The gift of words can be spoken, written by hand, texted and any other form some may use of other digital form such as photos, Bitmoji, or icons. Just another slant on the gift of words as I reflect.

One can be capable of reading emotion, intention, pain if they listen to the words in a text vs. focus on the written word in isolation. 

Oops I Did It 9/19/20

Well this is such a funny recap today of all days. It’s about my shoe fetish and my special edition Nike metcons I bought this year. 

I love them to this day. One of my favorite shoe purchases to date. They always get a second look. Some think I have on two different shoes. Nope, but I have done that before. Others think they are custom. Nope. They are a mashups of the year’s hits.

Complex, colorful and just badass. Not made for the basic person. Made for those bold enough to strut around in them. I just love them.

But the real irony is earlier today I was on the nike.com website designing a new pair of custom shoes. I wanted a new pair to launch the new year and nothing on the shelf jumped out at me. That meant I needed to design a bold pair. I have an upcoming competition and definitely need some new shoes to celebrate my competition.

There they are. Check out the colors and the bold design. Dr. Seuss said why fit in when you were born to stand out? I’m choosing to ring in the new year with some flair on my feet. I probably need them to run, jump, bounce and leap around all the obstacles. They will still be lurking as I try to launch an amazing year.

This little reflection exercise was fun and spontaneous. I think I’ll make it an annual project. I hope you can find something fun in your life to do like I just did. 

challenges

1095 Days in Progress

Hundreds of days ago a project launched. 1095 days is its name. The scope was outlined but it was grey at best. A multi-year project that would cover many twists and turns. A new challenge of the mind and the hand.

How will it start? How will it end? Is it really just the middle that we are in? 1095 days is unfolding before your eyes. You are virtually part of the story. This very blog is part of the storytelling.

A book is in the works. So much to tell. So much to cut. So many details. What stays vs. what goes. Choices. Life has so many choices. As authors we choose. We choose our words. We choose our starting point. We create our audience. We choose to share or not share.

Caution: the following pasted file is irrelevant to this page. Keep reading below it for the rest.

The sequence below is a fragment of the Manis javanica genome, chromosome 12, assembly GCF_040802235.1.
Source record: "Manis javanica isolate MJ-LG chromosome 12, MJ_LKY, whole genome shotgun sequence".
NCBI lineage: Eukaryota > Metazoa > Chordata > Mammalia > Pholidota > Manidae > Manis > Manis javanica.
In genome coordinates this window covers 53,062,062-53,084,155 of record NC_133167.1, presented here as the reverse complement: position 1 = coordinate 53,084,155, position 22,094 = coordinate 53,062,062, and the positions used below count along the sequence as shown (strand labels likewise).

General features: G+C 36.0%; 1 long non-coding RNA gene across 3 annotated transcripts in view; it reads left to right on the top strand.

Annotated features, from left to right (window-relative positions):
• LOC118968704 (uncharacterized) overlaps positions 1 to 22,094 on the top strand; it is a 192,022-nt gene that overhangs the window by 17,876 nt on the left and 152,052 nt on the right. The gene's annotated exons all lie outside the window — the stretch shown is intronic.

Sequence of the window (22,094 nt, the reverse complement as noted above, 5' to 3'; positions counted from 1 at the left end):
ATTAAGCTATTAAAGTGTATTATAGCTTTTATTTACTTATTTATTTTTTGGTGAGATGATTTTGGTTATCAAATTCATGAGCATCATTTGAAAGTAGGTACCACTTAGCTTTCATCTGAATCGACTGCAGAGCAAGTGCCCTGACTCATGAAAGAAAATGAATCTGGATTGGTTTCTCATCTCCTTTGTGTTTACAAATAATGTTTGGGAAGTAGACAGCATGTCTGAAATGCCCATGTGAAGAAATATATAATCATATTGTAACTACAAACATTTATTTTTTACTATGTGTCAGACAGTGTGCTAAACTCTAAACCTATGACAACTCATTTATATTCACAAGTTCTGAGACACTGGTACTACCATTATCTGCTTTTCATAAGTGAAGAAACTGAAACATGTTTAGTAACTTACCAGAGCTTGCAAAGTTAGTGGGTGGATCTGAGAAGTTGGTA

When we started this project I had no clue a pandemic would rock our world and linger for a year. Nor did I know we would capture so many feelings and emotions during the pandemic that would ironically fold into the project. It has to. It’s front and center. Here we are today still fine tuning the project. The destination. Everything in between.

To think about the project brings smiles galore. Just documenting life for a period of time is simply amazing. One can see the highs the lows and everything in between.

For me I’m right where I need to be. Immersed in my growth yet I am eyes wide open to experience new and unforeseen obstacles. Life 360 degrees. 1095 days of life is really just a wow factor to think about it.

Many struggle with visualizing tomorrow. Some struggle living for today. Today I’m looking ahead at what’s next in the process.

What’s next for me is over 100 burpees because I’m in a challenge and I slacked off a few days. For now I put the pen down to burpee the day away.

perspective

Doctor Doctor

A not-so-well-known fact about me: I’m a doctor. No, not the kind of doctor that prescribes medications or carries a stethoscope. I’m a doctor of the mind – a PhD. Earned in 2012 in Language and Literacy Education from the University of Georgia (Go Dawgs!)

Why do I bring this up? Recently I read an op-ed and surrounding arguments about our incoming First Lady, Dr. Jill Biden, and whether or not she should own her “Dr.” title. The author raised all kinds of small-minded reasons why she should drop the Dr. title, even calling her “kiddo” at one point, as if her using the title she earned was childish and deserved a patronizing pat on the head. The arguments he made only showed his own shallow thinking and aren’t even worth reviewing here. Still all this made me mad, and also made me reflect on my own title.

I’m not going to bother to defend the work it took to earn my title. Six years, countless courses, teaching, publications, awards, etc. I have an obnoxiously long academic vita that does that. In some ways the PhD is a measure of stubbornness and I earned that through and through. I also won’t argue that all Dr. titles are worth the same. Especially now, when we see even more brightly how health care is heroism, I can’t even begin to equate what I have with what they can do.

What my PhD shows is that I have learned how to think. I have learned how to collect data, analyze it, theorize it, and write about it at length. When I earned that title, I knew that it was one of the few things no one could take away from me. I am one of the two “Drs.” in my building. Maybe it won’t surprise you that a school actually makes a big deal about a doctorate. Yes, my kindergarteners call me Dr. Friese. (Sometimes, with a wink at Southern custom, they call me “Miss Dr. Friese.”) For a while I wondered if the students should use my title or if it really mattered, but now I think it’s good for students to see that thinking is valuable in all areas of life. If they love that kind of advanced-level thinking and intellectual work / play, it can be pursued in countless contexts. Doctoring isn’t just in an office or hospital. We don’t all wear scrubs (and special props to those who do!) The more people see different possibilities, especially kids, the better.